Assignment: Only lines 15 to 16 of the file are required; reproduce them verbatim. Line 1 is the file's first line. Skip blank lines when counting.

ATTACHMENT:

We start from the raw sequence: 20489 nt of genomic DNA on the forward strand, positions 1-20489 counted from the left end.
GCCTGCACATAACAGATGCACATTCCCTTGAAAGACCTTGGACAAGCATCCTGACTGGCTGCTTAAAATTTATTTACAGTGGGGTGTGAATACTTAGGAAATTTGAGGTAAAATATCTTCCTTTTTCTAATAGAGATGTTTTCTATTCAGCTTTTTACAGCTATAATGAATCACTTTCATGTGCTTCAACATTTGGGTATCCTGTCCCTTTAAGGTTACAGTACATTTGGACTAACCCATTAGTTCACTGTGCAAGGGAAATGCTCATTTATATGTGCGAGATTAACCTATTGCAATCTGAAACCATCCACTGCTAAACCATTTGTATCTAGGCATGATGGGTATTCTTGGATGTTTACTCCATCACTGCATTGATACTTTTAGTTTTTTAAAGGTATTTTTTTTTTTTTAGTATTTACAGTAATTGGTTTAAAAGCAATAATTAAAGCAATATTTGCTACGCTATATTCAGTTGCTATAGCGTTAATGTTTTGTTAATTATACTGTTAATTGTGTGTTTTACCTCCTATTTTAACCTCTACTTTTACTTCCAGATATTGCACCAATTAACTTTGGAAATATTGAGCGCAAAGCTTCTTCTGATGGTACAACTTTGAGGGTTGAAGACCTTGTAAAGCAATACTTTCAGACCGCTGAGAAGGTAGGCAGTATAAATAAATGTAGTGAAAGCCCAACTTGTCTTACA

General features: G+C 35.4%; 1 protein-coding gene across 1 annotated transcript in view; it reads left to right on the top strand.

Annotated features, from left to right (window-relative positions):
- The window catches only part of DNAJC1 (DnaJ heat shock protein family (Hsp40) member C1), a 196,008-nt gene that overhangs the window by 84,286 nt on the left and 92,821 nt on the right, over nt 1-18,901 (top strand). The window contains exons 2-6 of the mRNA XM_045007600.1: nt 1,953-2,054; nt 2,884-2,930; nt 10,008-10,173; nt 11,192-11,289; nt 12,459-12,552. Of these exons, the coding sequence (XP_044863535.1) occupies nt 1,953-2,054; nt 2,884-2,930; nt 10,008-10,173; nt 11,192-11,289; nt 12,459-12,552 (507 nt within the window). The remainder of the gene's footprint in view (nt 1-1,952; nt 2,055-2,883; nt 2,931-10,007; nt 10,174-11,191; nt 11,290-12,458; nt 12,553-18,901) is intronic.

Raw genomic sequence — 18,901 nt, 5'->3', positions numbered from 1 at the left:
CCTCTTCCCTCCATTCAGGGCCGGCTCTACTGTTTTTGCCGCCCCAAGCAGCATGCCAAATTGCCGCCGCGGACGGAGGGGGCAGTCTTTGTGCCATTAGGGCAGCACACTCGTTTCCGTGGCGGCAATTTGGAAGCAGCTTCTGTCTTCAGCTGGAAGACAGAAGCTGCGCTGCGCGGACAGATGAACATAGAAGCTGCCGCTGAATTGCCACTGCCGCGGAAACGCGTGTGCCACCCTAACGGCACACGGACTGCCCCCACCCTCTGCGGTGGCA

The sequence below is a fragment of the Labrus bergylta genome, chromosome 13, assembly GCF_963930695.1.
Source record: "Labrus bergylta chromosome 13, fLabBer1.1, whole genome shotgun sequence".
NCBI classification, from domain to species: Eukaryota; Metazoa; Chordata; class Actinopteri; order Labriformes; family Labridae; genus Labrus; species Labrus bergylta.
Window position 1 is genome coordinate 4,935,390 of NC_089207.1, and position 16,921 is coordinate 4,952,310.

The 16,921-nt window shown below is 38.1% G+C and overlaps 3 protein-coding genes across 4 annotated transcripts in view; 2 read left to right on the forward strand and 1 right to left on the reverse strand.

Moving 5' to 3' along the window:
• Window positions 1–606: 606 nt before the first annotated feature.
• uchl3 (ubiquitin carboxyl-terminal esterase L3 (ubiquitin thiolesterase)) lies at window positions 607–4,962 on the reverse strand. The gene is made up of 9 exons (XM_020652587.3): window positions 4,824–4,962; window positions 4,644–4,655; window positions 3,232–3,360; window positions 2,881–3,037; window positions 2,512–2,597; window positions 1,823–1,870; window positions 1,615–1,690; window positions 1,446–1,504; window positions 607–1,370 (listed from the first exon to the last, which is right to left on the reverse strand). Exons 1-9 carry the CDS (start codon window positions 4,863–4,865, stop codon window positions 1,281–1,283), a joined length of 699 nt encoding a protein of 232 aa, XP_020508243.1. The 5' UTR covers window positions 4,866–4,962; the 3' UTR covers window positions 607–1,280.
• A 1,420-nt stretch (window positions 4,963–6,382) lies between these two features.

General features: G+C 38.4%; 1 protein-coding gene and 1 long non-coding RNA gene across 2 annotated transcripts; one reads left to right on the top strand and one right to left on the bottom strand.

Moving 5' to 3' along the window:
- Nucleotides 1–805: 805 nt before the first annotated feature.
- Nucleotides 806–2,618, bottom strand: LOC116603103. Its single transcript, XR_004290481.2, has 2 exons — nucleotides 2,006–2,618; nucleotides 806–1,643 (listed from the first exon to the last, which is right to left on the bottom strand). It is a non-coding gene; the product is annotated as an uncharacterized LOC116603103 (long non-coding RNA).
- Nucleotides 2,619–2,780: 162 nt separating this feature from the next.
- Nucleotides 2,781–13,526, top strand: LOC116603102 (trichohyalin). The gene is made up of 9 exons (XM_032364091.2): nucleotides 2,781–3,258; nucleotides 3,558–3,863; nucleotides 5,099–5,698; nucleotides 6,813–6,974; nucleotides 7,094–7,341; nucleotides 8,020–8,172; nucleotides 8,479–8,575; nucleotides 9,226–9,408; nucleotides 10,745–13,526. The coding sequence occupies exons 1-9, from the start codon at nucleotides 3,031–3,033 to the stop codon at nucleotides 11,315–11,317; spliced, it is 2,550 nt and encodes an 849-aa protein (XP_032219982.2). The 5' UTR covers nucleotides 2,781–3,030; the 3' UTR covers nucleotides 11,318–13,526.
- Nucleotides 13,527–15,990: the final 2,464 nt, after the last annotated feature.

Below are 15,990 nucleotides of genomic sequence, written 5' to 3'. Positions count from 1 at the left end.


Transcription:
• uchl3 (ubiquitin carboxyl-terminal esterase L3 (ubiquitin thiolesterase)) lies at window positions 607–4,962 on the reverse strand. The gene is made up of 9 exons (XM_020652587.3): window positions 4,824–4,962; window positions 4,644–4,655; window positions 3,232–3,360; window positions 2,881–3,037; window positions 2,512–2,597; window positions 1,823–1,870; window positions 1,615–1,690; window positions 1,446–1,504; window positions 607–1,370 (listed from the first exon to the last, which is right to left on the reverse strand). Exons 1-9 carry the CDS (start codon window positions 4,863–4,865, stop codon window positions 1,281–1,283), a joined length of 699 nt encoding a protein of 232 aa, XP_020508243.1. The 5' UTR covers window positions 4,866–4,962; the 3' UTR covers window positions 607–1,280.
• A 1,420-nt stretch (window positions 4,963–6,382) lies between these two features.